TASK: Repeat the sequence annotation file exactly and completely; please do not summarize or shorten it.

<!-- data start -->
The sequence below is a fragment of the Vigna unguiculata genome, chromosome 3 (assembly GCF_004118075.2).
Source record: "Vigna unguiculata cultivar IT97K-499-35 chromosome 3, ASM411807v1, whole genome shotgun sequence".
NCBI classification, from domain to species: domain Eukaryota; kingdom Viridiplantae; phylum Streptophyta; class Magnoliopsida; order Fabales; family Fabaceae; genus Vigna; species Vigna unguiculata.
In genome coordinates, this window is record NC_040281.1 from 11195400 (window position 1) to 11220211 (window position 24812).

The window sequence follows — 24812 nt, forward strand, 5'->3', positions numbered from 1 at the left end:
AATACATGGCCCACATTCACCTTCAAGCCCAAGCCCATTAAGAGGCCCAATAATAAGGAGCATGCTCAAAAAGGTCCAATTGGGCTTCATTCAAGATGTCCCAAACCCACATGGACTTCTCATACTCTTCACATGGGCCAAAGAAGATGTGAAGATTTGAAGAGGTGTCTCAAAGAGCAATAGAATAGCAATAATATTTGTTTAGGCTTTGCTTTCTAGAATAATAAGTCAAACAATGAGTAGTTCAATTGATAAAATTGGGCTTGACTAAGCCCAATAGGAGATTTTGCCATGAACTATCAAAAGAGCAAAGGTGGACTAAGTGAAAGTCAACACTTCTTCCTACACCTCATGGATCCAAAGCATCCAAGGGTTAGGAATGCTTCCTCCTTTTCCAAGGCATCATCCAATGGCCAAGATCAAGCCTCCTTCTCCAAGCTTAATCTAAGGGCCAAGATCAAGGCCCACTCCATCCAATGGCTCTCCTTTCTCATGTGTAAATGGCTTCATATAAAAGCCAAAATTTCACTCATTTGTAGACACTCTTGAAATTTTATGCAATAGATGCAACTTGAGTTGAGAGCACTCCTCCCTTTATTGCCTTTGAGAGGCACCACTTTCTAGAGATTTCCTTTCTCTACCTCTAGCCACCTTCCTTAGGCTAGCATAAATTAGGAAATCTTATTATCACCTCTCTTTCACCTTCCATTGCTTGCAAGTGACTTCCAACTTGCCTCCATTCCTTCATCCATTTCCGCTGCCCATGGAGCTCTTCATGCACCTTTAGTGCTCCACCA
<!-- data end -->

The sequence below is a fragment of the Vigna unguiculata genome, chromosome 3 (assembly GCF_004118075.2).
Source record: "Vigna unguiculata cultivar IT97K-499-35 chromosome 3, ASM411807v1, whole genome shotgun sequence".
NCBI classification, from domain to species: domain Eukaryota; kingdom Viridiplantae; phylum Streptophyta; class Magnoliopsida; order Fabales; family Fabaceae; genus Vigna; species Vigna unguiculata.
In genome coordinates, this window is record NC_040281.1 from 11195400 (window position 1) to 11220211 (window position 24812).

The window sequence follows — 24812 nt, forward strand, 5'->3', positions numbered from 1 at the left end:
AATACATGGCCCACATTCACCTTCAAGCCCAAGCCCATTAAGAGGCCCAATAATAAGGAGCATGCTCAAAAAGGTCCAATTGGGCTTCATTCAAGATGTCCCAAACCCACATGGACTTCTCATACTCTTCACATGGGCCAAAGAAGATGTGAAGATTTGAAGAGGTGTCTCAAAGAGCAATAGAATAGCAATAATATTTGTTTAGGCTTTGCTTTCTAGAATAATAAGTCAAACAATGAGTAGTTCAATTGATAAAATTGGGCTTGACTAAGCCCAATAGGAGATTTTGCCATGAACTATCAAAAGAGCAAAGGTGGACTAAGTGAAAGTCAACACTTCTTCCTACACCTCATGGATCCAAAGCATCCAAGGGTTAGGAATGCTTCCTCCTTTTCCAAGGCATCATCCAATGGCCAAGATCAAGCCTCCTTCTCCAAGCTTAATCTAAGGGCCAAGATCAAGGCCCACTCCATCCAATGGCTCTCCTTTCTCATGTGTAAATGGCTTCATATAAAAGCCAAAATTTCACTCATTTGTAGACACTCTTGAAATTTTATGCAATAGATGCAACTTGAGTTGAGAGCACTCCTCCCTTTATTGCCTTTGAGAGGCACCACTTTCTAGAGATTTCCTTTCTCTACCTCTAGCCACCTTCCTTAGGCTAGCATAAATTAGGAAATCTTATTATCACCTCTCTTTCACCTTCCATTGCTTGCAAGTGACTTCCAACTTGCCTCCATTCCTTCATCCATTTCCGCTGCCCATGGAGCTCTTCATGCACCTTTAGTGCTCCACCA